Today, Novethic is publishing an exclusive study of trends in the European green funds market, produced with the support of ADEME. The research centre reviewed a selection of 165 funds that invest in companies whose activity has a positive environmental impact (water management, renewable energies, etc.). The funds are available in 16 countries and now hold assets of € 22 billion thanks to a 47%-growth over the past three years. The study analyses the funds’ environmental themes, the companies in their portfolios and what attracts investors to this type of investment.
Environment themed funds whose marketing approach corresponds to their investment strategy and which have clearly-defined environmental goals attract the most investors. Investments in these funds, which the study refers to as “Dark green” funds, have risen by +64% in the past three years. In contrast, investments in “Light green” funds, whose assets diverge from their marketing claims, have only grown by +26%. However, the two categories of funds show similar levels of performance. Water is the dominant green investment theme, accounting almost 40% of the market and €8.3 billion in assets. Investors are also attracted to climate funds (+11.2%) and low carbon funds (+24.8%), although the total amounts invested in these categories are smaller.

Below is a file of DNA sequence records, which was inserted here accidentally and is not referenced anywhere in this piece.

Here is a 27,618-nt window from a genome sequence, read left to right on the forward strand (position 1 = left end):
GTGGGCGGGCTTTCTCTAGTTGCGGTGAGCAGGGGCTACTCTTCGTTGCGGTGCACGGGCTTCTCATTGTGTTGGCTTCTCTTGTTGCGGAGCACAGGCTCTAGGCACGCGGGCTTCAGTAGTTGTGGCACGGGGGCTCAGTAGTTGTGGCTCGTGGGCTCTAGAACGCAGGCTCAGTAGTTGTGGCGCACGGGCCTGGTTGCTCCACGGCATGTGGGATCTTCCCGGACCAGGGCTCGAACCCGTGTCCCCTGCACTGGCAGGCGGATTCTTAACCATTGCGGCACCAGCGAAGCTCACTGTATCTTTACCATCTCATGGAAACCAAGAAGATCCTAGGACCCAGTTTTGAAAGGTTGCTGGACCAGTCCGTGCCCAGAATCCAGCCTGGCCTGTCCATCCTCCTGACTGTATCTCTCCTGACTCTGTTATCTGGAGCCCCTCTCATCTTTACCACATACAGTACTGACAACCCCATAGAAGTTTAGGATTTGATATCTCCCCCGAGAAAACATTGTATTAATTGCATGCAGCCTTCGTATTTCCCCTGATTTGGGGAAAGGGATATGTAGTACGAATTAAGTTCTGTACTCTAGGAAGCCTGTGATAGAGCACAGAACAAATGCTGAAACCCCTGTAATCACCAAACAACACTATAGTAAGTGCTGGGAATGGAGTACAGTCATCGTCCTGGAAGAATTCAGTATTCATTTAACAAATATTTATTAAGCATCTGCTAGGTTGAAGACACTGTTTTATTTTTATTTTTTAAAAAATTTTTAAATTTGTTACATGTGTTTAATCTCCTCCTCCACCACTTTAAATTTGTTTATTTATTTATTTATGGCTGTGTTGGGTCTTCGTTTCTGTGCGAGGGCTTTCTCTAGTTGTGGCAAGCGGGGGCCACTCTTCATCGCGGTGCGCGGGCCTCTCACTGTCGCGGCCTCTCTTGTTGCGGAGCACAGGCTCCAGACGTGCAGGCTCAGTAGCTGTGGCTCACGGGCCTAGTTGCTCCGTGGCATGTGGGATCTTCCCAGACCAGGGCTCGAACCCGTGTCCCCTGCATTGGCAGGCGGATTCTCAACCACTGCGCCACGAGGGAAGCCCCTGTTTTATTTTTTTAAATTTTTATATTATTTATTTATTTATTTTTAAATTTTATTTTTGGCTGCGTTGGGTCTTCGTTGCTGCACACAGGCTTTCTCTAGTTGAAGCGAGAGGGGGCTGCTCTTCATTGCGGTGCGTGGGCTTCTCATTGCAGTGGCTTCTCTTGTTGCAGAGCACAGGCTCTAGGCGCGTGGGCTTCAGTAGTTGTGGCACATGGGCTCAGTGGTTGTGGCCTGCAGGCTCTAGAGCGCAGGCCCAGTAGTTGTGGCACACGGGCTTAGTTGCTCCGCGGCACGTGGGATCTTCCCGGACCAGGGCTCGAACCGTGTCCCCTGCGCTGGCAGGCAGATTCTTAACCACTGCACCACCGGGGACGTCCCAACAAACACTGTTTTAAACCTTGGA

Focus on the French, German, Swedish and Dutch markets.
Novethic’s study provides an in-depth analysis of the innovative approaches taken in four countries with high levels of environment-related investments: - In France, article 173 of the Energy and Ecological Transition Act, which introduced climate-based reporting obligations for institutional investors, and the EETC certification programme for green funds (which is audited by Novethic) are driving the market; - In Germany, green fixed-income passbook and regular savings accounts, as well as the energy transition policy, Energiewende, are creating a bullish environment; - In the Netherlands, green investment is stimulated by tax breaks and the strong involvement of institutional investors, encouraged by civil society; - In Sweden, the pension system allows savers to choose environment funds, transparency standards are being developed and there are plans to set up a Nordic ecolabel for investment funds.